The Colcom Foundation of Pittsburgh, PA, has launched the $1 million Marcellus Environmental Fund to distribute grants to nonprofit organizations "to address the accelerating environmental impact of shale drilling in western Pennsylvania through public education, community engagement, best practices, baseline data collection, ongoing monitoring, land owner guidance and collaborative projects."
"At the heart of this the foundation would basically like to see a higher level of integrity and trustworthiness in the dissemination of information on the Marcellus Shale," said John Rohe, foundation vice president of philanthropy. It would help if some of the hype on both sides of the drilling and fracturing issue were dispelled. "We're finding ourselves in an era of mixed messages. How do any of us make sense out of this? If there are risks, how do you responsibly assess these risks."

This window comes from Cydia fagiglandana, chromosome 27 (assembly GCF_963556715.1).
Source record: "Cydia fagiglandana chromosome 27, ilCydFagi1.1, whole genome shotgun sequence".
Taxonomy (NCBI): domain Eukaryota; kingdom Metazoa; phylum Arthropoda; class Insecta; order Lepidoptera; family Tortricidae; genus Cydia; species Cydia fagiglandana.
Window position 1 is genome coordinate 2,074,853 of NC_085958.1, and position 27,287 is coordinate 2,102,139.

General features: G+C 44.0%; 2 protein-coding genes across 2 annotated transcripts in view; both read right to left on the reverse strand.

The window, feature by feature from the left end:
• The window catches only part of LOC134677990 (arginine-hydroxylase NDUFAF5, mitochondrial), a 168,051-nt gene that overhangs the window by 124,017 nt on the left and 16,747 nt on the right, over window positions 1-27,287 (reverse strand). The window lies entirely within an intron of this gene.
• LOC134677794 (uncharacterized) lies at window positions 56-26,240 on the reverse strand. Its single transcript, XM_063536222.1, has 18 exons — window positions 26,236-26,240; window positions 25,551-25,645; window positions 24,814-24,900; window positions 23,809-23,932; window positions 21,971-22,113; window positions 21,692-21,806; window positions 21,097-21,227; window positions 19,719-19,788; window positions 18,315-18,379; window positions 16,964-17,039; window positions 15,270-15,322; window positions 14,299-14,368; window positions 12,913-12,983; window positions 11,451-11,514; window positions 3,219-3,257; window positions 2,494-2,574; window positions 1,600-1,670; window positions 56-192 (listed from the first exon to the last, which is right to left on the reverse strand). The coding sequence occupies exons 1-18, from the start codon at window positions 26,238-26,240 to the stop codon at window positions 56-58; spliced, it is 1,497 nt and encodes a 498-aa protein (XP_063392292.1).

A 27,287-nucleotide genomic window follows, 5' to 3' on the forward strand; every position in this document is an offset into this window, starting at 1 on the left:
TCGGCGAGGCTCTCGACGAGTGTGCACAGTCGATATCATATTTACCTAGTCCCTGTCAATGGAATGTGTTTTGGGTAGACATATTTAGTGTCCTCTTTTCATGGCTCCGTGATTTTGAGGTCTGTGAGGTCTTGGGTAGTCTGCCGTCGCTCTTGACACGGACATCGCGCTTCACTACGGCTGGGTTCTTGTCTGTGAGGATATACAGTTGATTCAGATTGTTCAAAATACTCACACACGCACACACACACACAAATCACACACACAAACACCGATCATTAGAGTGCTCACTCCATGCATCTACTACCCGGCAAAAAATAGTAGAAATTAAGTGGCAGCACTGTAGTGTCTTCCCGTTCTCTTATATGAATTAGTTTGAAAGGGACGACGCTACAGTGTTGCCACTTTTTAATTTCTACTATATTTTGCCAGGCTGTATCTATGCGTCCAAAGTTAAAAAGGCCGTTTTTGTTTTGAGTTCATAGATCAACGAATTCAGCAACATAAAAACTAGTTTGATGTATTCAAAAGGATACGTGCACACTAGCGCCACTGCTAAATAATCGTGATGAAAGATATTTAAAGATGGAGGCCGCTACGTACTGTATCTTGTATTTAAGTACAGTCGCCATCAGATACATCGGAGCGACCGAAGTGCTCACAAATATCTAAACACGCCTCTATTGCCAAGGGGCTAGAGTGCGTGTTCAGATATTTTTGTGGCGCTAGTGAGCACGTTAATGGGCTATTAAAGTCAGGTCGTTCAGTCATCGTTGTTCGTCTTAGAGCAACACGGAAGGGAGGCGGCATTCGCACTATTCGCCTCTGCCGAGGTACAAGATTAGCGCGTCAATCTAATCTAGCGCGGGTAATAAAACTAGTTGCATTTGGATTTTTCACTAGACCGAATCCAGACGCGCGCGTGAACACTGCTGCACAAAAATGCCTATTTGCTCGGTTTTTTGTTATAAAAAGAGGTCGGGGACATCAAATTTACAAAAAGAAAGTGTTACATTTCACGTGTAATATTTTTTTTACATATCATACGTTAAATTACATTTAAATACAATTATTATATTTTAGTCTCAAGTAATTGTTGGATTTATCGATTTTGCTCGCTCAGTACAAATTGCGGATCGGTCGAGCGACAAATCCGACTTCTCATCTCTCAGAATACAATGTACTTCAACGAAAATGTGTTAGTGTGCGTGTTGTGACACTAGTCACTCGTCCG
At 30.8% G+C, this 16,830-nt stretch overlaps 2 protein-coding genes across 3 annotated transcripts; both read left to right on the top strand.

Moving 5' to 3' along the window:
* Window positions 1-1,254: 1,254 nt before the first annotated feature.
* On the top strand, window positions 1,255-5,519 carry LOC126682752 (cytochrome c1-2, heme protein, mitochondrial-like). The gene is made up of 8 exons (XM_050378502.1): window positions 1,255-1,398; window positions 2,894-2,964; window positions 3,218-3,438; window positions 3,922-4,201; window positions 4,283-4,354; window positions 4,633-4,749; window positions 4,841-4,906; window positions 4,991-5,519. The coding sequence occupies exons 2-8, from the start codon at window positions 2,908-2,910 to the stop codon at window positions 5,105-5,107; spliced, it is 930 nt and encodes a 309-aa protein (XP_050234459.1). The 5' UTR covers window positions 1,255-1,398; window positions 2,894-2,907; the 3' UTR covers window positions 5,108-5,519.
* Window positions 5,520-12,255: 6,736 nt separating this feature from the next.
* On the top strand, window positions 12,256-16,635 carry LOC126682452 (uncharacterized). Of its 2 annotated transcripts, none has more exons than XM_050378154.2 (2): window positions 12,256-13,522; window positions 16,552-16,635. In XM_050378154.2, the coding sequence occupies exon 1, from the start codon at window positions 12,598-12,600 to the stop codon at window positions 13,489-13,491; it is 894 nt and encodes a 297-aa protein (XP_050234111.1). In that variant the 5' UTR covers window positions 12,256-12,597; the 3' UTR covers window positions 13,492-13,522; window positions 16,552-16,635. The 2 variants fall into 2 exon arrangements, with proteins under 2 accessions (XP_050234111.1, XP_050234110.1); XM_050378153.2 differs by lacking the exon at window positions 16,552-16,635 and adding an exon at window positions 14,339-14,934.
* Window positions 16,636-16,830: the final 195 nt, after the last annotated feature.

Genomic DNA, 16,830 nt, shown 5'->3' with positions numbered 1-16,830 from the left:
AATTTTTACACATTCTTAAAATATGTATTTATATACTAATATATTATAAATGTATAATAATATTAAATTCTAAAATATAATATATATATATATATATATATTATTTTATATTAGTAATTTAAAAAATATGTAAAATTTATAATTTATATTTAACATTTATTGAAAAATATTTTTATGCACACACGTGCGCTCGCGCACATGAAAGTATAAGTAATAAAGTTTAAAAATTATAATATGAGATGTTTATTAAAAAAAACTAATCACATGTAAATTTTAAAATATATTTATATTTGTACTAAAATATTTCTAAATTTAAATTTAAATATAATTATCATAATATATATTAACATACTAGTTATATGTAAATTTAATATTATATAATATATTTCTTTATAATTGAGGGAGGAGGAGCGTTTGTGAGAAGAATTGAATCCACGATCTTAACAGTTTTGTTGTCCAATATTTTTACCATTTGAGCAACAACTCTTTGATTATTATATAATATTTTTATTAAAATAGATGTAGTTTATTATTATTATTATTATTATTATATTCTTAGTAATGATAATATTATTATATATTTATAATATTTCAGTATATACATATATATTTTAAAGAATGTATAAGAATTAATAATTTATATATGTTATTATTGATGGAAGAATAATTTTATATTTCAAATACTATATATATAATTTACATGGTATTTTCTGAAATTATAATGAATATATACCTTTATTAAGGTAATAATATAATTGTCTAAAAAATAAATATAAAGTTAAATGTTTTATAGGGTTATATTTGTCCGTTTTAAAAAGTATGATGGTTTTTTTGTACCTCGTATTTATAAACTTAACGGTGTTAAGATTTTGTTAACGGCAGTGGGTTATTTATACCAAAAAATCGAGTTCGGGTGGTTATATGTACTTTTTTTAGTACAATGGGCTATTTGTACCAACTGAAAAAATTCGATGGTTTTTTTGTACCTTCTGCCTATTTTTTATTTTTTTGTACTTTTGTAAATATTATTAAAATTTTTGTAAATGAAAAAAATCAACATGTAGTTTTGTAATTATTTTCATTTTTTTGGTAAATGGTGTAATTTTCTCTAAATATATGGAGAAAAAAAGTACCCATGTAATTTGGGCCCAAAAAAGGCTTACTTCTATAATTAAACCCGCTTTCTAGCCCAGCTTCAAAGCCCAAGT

In the first phase applications for grants from nonprofit, tax-exempt entities will be accepted until Jan. 14 for grants to be awarded in February. Under a second phase applications will be accepted until March 14 for grants to be awarded in May.
Recalling the state's experience with coal mining, Rohe said, "Energy extraction in western Pennsylvania has not always considered long-term consequences. All too often, the community at large has paid the price without the profit." Remediation of prior mining activity continues to be funded by the Colcom Foundation and others.
"Hopefully, with proper planning and timing, the Marcellus profits will not come at the expense of western Pennsylvanian's quality of life," Rohe said.
"Nobody can predict the environmental impacts of Marcellus drilling on the community," added Carol Zagrocki, program director, "but a calmer pace, along with more information, will enable best practices for landowners, drillers, and governmental entities."
The Marcellus Fund guidelines are at www.colcomfdn.org/interests.html.